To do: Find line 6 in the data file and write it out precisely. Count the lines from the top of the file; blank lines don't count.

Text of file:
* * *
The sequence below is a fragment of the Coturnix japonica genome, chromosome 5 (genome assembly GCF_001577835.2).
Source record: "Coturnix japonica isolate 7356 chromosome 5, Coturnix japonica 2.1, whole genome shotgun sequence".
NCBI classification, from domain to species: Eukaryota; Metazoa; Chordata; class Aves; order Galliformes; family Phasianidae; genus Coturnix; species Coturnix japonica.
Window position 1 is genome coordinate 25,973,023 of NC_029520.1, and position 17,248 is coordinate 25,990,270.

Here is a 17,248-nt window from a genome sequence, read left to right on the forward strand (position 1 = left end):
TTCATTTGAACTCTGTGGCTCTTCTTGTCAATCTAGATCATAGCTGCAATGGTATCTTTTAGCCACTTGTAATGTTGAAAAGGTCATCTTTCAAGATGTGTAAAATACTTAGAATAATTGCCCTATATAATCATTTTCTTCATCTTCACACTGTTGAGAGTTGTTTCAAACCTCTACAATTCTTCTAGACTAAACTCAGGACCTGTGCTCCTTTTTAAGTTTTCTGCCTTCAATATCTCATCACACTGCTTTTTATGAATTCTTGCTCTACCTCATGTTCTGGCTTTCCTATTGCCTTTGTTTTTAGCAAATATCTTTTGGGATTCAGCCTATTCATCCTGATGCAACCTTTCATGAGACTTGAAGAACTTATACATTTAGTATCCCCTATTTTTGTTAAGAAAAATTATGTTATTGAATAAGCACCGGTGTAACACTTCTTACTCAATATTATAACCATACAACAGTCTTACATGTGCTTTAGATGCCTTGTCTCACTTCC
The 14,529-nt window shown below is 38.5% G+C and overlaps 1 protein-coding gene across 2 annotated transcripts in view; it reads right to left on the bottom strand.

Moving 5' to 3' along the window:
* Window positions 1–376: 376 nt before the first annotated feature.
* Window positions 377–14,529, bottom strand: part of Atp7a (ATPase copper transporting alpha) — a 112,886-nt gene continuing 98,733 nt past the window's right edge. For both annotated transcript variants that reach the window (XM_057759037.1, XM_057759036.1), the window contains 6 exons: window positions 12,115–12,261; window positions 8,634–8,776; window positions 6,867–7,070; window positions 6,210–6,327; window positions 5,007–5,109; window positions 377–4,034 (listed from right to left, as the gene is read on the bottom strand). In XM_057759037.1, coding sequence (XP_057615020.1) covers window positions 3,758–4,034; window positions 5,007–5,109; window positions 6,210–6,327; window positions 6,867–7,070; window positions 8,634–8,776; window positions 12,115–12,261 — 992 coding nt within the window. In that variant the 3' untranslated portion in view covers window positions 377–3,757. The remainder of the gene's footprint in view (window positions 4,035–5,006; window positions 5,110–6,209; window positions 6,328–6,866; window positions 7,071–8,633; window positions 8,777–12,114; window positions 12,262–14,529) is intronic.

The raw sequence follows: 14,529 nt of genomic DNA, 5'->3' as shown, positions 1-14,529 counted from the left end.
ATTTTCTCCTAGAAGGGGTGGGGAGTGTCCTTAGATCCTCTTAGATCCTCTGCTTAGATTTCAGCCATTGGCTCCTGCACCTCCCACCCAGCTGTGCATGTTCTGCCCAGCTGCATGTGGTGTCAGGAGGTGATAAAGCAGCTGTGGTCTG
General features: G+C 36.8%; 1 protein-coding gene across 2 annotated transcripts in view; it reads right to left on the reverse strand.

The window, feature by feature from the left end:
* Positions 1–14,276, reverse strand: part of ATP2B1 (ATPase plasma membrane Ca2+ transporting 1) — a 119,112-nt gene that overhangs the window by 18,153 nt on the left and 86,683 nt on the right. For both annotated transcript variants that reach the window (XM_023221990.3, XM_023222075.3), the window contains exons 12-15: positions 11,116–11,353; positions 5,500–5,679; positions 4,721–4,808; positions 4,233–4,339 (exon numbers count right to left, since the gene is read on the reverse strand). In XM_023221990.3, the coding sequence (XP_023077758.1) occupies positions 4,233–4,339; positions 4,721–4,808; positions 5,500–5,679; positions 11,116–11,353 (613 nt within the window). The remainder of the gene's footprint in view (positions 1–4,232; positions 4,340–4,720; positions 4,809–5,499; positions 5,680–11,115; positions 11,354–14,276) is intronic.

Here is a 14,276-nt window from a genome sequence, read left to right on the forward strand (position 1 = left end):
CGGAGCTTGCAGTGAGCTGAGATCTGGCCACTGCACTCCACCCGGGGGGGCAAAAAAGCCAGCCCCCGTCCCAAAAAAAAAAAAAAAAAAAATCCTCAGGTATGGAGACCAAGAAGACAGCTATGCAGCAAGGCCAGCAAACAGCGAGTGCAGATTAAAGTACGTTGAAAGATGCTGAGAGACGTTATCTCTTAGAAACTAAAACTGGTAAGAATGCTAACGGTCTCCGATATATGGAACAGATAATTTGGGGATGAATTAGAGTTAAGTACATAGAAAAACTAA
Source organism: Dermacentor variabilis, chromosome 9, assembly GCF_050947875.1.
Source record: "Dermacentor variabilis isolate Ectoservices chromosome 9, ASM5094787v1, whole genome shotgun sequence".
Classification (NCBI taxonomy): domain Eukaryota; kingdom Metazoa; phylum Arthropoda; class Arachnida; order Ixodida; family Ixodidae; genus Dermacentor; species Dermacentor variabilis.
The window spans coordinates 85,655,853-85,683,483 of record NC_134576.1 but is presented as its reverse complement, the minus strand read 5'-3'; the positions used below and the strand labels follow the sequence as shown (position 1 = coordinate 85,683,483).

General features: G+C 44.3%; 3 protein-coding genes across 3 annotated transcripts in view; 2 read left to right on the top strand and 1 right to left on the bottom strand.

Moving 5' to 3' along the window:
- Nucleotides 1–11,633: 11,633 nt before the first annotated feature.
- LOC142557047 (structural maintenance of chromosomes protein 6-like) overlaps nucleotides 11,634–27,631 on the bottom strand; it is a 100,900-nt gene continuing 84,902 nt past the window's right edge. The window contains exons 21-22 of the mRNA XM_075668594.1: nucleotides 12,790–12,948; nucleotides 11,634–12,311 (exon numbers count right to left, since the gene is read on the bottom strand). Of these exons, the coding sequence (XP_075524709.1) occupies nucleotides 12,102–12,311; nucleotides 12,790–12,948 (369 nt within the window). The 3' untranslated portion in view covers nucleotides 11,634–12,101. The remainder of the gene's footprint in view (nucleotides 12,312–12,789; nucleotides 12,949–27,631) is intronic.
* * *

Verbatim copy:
TTCATTTGAACTCTGTGGCTCTTCTTGTCAATCTAGATCATAGCTGCAATGGTATCTTTTAGCCACTTGTAATGTTGAAAAGGTCATCTTTCAAGATGTGTAAAATACTTAGAATAATTGCCCTATATAATCATTTTCTTCATCTTCACACTGTTGAGAGTTGTTTCAAACCTCTACAATTCTTCTAGACTAAACTCAGGACCTGTGCTCCTTTTTAAGTTTTCTGCCTTCAATATCTCATCACACTGCTTTTTATGAATTCTTGCTCTACCTCATGTTCTGGCTTTCCTATTGCCTTTGTTTTTAGCAAATATCTTTTGGGATTCAGCCTATTCATCCTGATGCAACCTTTCATGAGACTTGAAGAACTTATACATTTAGTATCCCCTATTTTTGTTAAGAAAAATTATGTTATTGAATAAGCACCGGTGTAACACTTCTTACTCAATATTATAACCATACAACAGTCTTACATGTGCTTTAGATGCCTTGTCTCACTTCC